Thursday, March 31, 2005

Nepal journalists urge free press

Via BBC NEWS online, March 29, 2005:

Hundreds of journalists in Nepal have held demonstrations across the country demanding the restoration of press freedom in the country.

King Gyanendra imposed sweeping curbs on the media as part of emergency rule introduced last month.

The International Federation of Journalists (IFJ) says that about half of Nepal's newspapers had ceased to publish since the king seized power.

A number of journalists have also been detained on charges of showing dissent.

About 300 journalists joined by human rights activists participated in a protest rally in the capital, Kathmandu.

"We are going to fight until all press freedoms are restored in the country," Taranath Dahal, president of the Federation of Nepalese Journalists (FNJ) told the Associated Press.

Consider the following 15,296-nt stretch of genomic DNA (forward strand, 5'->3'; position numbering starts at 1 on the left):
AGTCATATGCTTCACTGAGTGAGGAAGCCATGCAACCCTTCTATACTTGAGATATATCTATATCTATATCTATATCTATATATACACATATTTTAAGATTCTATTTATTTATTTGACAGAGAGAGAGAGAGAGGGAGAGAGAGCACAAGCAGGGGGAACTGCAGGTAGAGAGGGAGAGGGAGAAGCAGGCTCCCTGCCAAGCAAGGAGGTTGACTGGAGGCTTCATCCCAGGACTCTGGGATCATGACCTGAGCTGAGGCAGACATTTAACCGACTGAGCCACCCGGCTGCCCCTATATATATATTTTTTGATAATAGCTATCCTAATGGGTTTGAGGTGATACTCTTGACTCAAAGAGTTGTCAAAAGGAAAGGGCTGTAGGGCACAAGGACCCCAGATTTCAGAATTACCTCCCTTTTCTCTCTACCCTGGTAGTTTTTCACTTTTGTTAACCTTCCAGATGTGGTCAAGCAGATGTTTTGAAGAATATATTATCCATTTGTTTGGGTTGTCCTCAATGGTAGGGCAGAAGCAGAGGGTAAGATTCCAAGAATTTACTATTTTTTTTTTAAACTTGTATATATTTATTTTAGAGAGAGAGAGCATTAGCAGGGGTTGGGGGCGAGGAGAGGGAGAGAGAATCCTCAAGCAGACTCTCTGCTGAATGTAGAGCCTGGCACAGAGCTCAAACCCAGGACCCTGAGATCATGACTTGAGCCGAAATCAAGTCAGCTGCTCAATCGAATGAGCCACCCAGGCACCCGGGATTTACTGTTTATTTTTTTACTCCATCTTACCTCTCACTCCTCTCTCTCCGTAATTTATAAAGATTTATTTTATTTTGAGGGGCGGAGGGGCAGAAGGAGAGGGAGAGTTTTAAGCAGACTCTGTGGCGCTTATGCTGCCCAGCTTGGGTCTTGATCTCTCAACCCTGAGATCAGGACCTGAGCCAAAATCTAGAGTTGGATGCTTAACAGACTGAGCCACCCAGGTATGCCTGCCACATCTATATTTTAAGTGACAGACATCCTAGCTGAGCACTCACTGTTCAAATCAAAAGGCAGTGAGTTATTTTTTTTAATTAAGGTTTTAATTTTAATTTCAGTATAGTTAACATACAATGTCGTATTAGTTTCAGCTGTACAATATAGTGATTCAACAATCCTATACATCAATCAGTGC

He said the Nepalese journalists were facing one of the worst crises in the country's press history.

Security situation

The FNJ says 10 journalists are in police custody for expressing opposition to the royal takeover.

The authorities say that the restrictions on media are aimed at helping efforts to fight the Maoist rebels and restore peace.

They have insisted that the curbs would be lifted as soon as the security situation improves.

The IFJ says that at least 600 journalists have lost their jobs since the royal takeover and a further 1,000 could be out of work if press censorship remains in place.

So far King Gyanendra has ignored repeated calls from the international community to restore democracy.


Monday, March 28, 2005

120 Nabbed for Defying Nepal Protest Ban

Via The Guardian Monday March 28, 2005, By BINAJ GURUBACHARYA Associated Press Writer:

KATMANDU, Nepal (AP) - Police arrested about 120 anti-government activists nationwide Monday for defying a ban on protests to show their anger at last month's seizure of power by the king.